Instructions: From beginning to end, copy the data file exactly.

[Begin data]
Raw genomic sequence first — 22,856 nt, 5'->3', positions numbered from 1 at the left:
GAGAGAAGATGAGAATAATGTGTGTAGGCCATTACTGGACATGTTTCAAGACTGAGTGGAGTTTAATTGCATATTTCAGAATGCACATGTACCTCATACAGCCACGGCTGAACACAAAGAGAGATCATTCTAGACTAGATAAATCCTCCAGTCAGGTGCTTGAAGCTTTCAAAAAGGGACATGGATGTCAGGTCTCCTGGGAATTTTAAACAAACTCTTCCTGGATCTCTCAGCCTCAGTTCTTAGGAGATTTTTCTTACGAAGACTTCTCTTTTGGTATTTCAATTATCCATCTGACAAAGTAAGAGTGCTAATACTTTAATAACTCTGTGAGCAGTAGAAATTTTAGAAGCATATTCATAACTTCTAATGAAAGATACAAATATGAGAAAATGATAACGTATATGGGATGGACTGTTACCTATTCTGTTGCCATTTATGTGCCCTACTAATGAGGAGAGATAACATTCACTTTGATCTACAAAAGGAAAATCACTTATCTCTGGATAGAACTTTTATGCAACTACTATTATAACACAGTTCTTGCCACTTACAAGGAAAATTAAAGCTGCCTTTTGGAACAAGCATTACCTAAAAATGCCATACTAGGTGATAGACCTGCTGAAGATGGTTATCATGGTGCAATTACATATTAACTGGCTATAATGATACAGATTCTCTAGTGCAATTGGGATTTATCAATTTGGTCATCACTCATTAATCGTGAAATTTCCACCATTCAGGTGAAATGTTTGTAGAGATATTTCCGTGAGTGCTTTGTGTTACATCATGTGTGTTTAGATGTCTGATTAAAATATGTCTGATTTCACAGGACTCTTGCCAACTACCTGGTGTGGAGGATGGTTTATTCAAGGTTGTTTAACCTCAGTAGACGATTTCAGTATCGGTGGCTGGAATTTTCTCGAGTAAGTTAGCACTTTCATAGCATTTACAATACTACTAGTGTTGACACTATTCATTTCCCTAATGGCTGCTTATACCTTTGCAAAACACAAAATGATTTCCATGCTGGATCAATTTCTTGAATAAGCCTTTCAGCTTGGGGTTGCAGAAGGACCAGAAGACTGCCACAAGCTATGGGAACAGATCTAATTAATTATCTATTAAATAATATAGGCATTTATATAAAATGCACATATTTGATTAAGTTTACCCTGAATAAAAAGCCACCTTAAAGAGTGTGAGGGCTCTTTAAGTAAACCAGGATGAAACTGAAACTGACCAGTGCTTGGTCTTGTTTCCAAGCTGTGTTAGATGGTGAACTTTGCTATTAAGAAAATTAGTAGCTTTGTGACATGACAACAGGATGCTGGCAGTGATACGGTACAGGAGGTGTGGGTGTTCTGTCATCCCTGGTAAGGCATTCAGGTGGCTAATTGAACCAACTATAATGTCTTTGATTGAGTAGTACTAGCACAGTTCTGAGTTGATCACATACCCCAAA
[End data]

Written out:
Raw genomic sequence first — 22,856 nt, 5'->3', positions numbered from 1 at the left:
GAGAGAAGATGAGAATAATGTGTGTAGGCCATTACTGGACATGTTTCAAGACTGAGTGGAGTTTAATTGCATATTTCAGAATGCACATGTACCTCATACAGCCACGGCTGAACACAAAGAGAGATCATTCTAGACTAGATAAATCCTCCAGTCAGGTGCTTGAAGCTTTCAAAAAGGGACATGGATGTCAGGTCTCCTGGGAATTTTAAACAAACTCTTCCTGGATCTCTCAGCCTCAGTTCTTAGGAGATTTTTCTTACGAAGACTTCTCTTTTGGTATTTCAATTATCCATCTGACAAAGTAAGAGTGCTAATACTTTAATAACTCTGTGAGCAGTAGAAATTTTAGAAGCATATTCATAACTTCTAATGAAAGATACAAATATGAGAAAATGATAACGTATATGGGATGGACTGTTACCTATTCTGTTGCCATTTATGTGCCCTACTAATGAGGAGAGATAACATTCACTTTGATCTACAAAAGGAAAATCACTTATCTCTGGATAGAACTTTTATGCAACTACTATTATAACACAGTTCTTGCCACTTACAAGGAAAATTAAAGCTGCCTTTTGGAACAAGCATTACCTAAAAATGCCATACTAGGTGATAGACCTGCTGAAGATGGTTATCATGGTGCAATTACATATTAACTGGCTATAATGATACAGATTCTCTAGTGCAATTGGGATTTATCAATTTGGTCATCACTCATTAATCGTGAAATTTCCACCATTCAGGTGAAATGTTTGTAGAGATATTTCCGTGAGTGCTTTGTGTTACATCATGTGTGTTTAGATGTCTGATTAAAATATGTCTGATTTCACAGGACTCTTGCCAACTACCTGGTGTGGAGGATGGTTTATTCAAGGTTGTTTAACCTCAGTAGACGATTTCAGTATCGGTGGCTGGAATTTTCTCGAGTAAGTTAGCACTTTCATAGCATTTACAATACTACTAGTGTTGACACTATTCATTTCCCTAATGGCTGCTTATACCTTTGCAAAACACAAAATGATTTCCATGCTGGATCAATTTCTTGAATAAGCCTTTCAGCTTGGGGTTGCAGAAGGACCAGAAGACTGCCACAAGCTATGGGAACAGATCTAATTAATTATCTATTAAATAATATAGGCATTTATATAAAATGCACATATTTGATTAAGTTTACCCTGAATAAAAAGCCACCTTAAAGAGTGTGAGGGCTCTTTAAGTAAACCAGGATGAAACTGAAACTGACCAGTGCTTGGTCTTGTTTCCAAGCTGTGTTAGATGGTGAACTTTGCTATTAAGAAAATTAGTAGCTTTGTGACATGACAACAGGATGCTGGCAGTGATACGGTACAGGAGGTGTGGGTGTTCTGTCATCCCTGGTAAGGCATTCAGGTGGCTAATTGAACCAACTATAATGTCTTTGATTGAGTAGTACTAGCACAGTTCTGAGTTGATCACATACCCCAAA